I like to use guids for ids.

create_table(:name,{:id=>false}) do |t|
   t.column(:id,:string,:limit=>64)
end
execute(sql_statement_to_create_primary_key)

Becker


On Sat, Apr 12, 2008 at 9:34 AM, Todd Benson <caduceass / gmail.com> wrote:
> On Fri, Apr 11, 2008 at 6:43 PM, Todd Benson <caduceass / gmail.com> wrote:
>
>  >  You probably have a primary key constraint on one of the columns
>  >  (unless you are using kindergarten SQLite).
>
>  That probably sounded bad.  Sorry.
>
>
>  > Example without correct
>  >  caps...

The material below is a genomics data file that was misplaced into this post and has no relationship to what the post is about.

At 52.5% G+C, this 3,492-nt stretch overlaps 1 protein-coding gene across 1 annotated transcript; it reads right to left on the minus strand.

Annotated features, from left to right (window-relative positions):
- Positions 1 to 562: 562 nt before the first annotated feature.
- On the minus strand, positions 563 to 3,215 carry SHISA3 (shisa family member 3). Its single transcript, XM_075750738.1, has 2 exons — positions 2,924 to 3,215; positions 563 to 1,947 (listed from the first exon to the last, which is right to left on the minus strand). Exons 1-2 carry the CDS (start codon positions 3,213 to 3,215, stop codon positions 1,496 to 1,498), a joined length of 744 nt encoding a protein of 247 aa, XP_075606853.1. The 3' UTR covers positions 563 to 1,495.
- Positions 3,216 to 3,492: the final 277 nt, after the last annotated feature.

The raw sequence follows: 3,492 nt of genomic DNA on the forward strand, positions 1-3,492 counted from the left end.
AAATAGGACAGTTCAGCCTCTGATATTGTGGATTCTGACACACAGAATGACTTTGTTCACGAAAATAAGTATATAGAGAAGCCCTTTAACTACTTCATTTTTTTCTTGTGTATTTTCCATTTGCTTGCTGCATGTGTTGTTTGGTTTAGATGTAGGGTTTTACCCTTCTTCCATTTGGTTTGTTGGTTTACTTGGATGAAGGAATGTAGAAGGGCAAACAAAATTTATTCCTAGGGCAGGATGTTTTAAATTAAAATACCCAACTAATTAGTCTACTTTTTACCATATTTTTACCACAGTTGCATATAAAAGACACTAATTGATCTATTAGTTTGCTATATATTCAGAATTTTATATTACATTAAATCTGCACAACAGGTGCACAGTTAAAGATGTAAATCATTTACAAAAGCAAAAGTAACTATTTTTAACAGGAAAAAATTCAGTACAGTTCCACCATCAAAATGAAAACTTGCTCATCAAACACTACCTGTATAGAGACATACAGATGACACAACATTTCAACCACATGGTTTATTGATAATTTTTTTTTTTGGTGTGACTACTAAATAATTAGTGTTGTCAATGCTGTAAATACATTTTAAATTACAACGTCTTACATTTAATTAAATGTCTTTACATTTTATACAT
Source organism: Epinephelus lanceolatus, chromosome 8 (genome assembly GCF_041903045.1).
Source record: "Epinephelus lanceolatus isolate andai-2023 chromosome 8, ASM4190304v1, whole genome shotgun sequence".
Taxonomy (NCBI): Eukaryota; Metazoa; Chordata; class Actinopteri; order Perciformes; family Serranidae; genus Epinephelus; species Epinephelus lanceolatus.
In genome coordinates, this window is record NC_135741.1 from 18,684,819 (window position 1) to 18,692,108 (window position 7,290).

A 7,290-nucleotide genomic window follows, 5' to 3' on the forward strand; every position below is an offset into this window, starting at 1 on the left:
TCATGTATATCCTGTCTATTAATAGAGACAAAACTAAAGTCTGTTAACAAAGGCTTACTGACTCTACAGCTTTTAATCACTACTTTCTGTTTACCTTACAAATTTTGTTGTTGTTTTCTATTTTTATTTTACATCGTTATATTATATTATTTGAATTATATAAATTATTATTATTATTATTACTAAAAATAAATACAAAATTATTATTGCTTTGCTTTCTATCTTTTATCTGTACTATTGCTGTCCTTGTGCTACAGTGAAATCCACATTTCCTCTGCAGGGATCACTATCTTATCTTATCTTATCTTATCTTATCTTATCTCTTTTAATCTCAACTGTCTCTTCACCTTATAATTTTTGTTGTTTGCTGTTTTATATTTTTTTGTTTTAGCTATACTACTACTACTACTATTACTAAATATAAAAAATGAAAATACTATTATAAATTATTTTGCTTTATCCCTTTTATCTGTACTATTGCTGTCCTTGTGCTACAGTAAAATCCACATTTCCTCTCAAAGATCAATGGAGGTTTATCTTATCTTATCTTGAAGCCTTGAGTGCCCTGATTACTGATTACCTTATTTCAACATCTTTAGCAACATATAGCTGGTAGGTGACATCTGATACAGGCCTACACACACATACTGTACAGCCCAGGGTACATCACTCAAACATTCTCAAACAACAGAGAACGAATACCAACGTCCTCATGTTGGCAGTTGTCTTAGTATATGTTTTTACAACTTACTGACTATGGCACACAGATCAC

>  >
>  >  create table stuff (
>  >   colA int not null,
>  >   colB int not null,
>  >   primary key (colA, colB)
>  >  )
>  >
>  >  ...or if you succumb to the idea integer IDs for the primary key are a
>  >  good idea...
>  >
>  >  create table stuff (
>  >   id int not null primary key,
>  >   colA int not null,
>  >   colB int not null,
>  >   unique (colA, colB)
>  >  )
>
>  In rails, I should point out I _have_ to use the integer ID for my
>  primary key, which irks me to no end because it goes against
>  everything I know about set theory.  That whining aside, I might try
>  to fix it, but the underlying rails code is intimidating.
>
>  Todd
>
>